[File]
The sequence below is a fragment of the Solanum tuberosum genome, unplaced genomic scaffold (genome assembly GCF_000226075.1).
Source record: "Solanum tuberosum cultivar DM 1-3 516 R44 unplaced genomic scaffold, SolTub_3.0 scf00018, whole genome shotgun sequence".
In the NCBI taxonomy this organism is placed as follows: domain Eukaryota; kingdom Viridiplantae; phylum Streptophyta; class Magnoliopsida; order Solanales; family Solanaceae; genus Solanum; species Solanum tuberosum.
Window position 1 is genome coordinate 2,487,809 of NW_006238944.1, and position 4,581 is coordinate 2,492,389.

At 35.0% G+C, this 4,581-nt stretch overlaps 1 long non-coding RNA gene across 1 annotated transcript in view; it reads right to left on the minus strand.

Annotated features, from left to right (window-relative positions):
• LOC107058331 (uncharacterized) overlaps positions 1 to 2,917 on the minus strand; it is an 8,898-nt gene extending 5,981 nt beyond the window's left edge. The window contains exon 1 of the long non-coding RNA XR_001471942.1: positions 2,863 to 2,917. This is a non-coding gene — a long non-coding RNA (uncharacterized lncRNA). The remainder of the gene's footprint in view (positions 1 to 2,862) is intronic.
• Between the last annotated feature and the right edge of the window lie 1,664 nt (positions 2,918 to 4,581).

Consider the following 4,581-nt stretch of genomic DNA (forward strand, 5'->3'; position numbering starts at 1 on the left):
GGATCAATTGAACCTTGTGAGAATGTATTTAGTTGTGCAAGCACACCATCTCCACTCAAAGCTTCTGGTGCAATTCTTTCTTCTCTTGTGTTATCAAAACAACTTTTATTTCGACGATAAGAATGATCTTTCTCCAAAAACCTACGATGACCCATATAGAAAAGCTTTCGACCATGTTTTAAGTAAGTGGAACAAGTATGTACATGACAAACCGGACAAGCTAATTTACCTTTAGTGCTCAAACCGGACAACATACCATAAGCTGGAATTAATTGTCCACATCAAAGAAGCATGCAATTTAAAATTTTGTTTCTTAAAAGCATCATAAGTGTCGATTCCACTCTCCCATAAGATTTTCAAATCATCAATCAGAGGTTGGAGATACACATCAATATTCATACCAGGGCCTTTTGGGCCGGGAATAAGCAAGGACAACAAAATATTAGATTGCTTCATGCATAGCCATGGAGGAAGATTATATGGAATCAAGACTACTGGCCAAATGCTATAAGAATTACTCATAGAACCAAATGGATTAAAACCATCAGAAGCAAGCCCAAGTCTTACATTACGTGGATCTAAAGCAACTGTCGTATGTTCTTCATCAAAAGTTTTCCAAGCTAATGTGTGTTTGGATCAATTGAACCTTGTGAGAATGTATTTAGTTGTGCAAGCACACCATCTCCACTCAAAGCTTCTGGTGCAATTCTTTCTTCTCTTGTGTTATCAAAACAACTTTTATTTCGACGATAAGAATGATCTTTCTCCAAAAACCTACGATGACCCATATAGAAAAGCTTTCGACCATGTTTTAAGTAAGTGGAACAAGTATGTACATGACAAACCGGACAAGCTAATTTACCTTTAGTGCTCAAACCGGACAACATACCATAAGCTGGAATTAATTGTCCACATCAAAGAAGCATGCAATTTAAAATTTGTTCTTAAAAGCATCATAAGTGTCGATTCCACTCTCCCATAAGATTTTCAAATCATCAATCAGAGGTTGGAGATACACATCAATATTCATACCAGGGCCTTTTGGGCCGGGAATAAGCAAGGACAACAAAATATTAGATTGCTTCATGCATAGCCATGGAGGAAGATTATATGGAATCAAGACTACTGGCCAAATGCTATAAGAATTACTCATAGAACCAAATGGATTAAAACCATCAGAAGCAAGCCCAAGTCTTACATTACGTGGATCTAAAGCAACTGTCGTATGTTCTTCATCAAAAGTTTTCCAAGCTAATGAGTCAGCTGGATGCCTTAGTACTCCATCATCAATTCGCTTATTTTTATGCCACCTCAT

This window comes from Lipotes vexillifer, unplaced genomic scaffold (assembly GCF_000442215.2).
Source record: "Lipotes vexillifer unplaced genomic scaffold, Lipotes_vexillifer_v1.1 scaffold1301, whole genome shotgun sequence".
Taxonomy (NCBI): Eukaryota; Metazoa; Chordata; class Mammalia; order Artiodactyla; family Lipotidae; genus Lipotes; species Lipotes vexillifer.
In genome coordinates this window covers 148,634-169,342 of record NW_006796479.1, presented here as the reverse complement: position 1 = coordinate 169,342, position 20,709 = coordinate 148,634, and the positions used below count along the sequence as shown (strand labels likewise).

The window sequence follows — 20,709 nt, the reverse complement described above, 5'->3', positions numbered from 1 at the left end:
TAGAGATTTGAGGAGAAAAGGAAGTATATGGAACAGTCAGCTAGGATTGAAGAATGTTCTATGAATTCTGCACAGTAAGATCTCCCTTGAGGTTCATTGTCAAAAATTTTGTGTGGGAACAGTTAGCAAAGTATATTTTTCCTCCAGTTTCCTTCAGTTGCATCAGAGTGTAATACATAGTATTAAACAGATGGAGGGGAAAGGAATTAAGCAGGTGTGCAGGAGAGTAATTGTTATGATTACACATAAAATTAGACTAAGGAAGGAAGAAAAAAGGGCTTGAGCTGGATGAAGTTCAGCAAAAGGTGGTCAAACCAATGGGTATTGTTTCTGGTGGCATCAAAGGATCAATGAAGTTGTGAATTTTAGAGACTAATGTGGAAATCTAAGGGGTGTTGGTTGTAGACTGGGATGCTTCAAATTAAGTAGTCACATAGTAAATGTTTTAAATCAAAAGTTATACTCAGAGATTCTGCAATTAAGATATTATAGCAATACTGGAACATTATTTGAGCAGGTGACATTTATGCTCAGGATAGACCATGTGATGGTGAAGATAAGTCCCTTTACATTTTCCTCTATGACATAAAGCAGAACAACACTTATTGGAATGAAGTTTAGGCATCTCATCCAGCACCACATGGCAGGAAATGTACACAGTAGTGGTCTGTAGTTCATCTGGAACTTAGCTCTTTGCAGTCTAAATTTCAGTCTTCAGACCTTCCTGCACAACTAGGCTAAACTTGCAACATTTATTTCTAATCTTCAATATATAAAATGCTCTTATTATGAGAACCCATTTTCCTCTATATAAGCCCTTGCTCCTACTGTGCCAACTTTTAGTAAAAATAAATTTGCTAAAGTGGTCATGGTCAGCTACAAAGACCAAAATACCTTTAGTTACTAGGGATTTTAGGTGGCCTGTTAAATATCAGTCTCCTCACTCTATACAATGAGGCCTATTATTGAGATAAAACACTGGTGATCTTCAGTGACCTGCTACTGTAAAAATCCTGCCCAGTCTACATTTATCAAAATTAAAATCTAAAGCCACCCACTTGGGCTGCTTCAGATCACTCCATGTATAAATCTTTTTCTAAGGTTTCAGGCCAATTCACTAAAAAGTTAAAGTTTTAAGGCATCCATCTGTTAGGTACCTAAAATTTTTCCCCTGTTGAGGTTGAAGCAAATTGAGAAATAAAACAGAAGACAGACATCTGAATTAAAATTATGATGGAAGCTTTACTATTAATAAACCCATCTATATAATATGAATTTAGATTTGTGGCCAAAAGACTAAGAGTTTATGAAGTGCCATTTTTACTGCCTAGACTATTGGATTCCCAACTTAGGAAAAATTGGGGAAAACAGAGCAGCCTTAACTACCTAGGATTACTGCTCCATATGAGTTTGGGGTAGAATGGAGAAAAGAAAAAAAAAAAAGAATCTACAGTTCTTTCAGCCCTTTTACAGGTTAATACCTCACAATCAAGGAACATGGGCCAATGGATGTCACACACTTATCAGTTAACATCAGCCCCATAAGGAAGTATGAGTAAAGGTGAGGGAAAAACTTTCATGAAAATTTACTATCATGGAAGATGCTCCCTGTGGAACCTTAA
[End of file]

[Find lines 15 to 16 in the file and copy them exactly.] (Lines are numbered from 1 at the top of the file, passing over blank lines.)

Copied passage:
The window sequence follows — 20,709 nt, the reverse complement described above, 5'->3', positions numbered from 1 at the left end:
TAGAGATTTGAGGAGAAAAGGAAGTATATGGAACAGTCAGCTAGGATTGAAGAATGTTCTATGAATTCTGCACAGTAAGATCTCCCTTGAGGTTCATTGTCAAAAATTTTGTGTGGGAACAGTTAGCAAAGTATATTTTTCCTCCAGTTTCCTTCAGTTGCATCAGAGTGTAATACATAGTATTAAACAGATGGAGGGGAAAGGAATTAAGCAGGTGTGCAGGAGAGTAATTGTTATGATTACACATAAAATTAGACTAAGGAAGGAAGAAAAAAGGGCTTGAGCTGGATGAAGTTCAGCAAAAGGTGGTCAAACCAATGGGTATTGTTTCTGGTGGCATCAAAGGATCAATGAAGTTGTGAATTTTAGAGACTAATGTGGAAATCTAAGGGGTGTTGGTTGTAGACTGGGATGCTTCAAATTAAGTAGTCACATAGTAAATGTTTTAAATCAAAAGTTATACTCAGAGATTCTGCAATTAAGATATTATAGCAATACTGGAACATTATTTGAGCAGGTGACATTTATGCTCAGGATAGACCATGTGATGGTGAAGATAAGTCCCTTTACATTTTCCTCTATGACATAAAGCAGAACAACACTTATTGGAATGAAGTTTAGGCATCTCATCCAGCACCACATGGCAGGAAATGTACACAGTAGTGGTCTGTAGTTCATCTGGAACTTAGCTCTTTGCAGTCTAAATTTCAGTCTTCAGACCTTCCTGCACAACTAGGCTAAACTTGCAACATTTATTTCTAATCTTCAATATATAAAATGCTCTTATTATGAGAACCCATTTTCCTCTATATAAGCCCTTGCTCCTACTGTGCCAACTTTTAGTAAAAATAAATTTGCTAAAGTGGTCATGGTCAGCTACAAAGACCAAAATACCTTTAGTTACTAGGGATTTTAGGTGGCCTGTTAAATATCAGTCTCCTCACTCTATACAATGAGGCCTATTATTGAGATAAAACACTGGTGATCTTCAGTGACCTGCTACTGTAAAAATCCTGCCCAGTCTACATTTATCAAAATTAAAATCTAAAGCCACCCACTTGGGCTGCTTCAGATCACTCCATGTATAAATCTTTTTCTAAGGTTTCAGGCCAATTCACTAAAAAGTTAAAGTTTTAAGGCATCCATCTGTTAGGTACCTAAAATTTTTCCCCTGTTGAGGTTGAAGCAAATTGAGAAATAAAACAGAAGACAGACATCTGAATTAAAATTATGATGGAAGCTTTACTATTAATAAACCCATCTATATAATATGAATTTAGATTTGTGGCCAAAAGACTAAGAGTTTATGAAGTGCCATTTTTACTGCCTAGACTATTGGATTCCCAACTTAGGAAAAATTGGGGAAAACAGAGCAGCCTTAACTACCTAGGATTACTGCTCCATATGAGTTTGGGGTAGAATGGAGAAAAGAAAAAAAAAAAAGAATCTACAGTTCTTTCAGCCCTTTTACAGGTTAATACCTCACAATCAAGGAACATGGGCCAATGGATGTCACACACTTATCAGTTAACATCAGCCCCATAAGGAAGTATGAGTAAAGGTGAGGGAAAAACTTTCATGAAAATTTACTATCATGGAAGATGCTCCCTGTGGAACCTTAA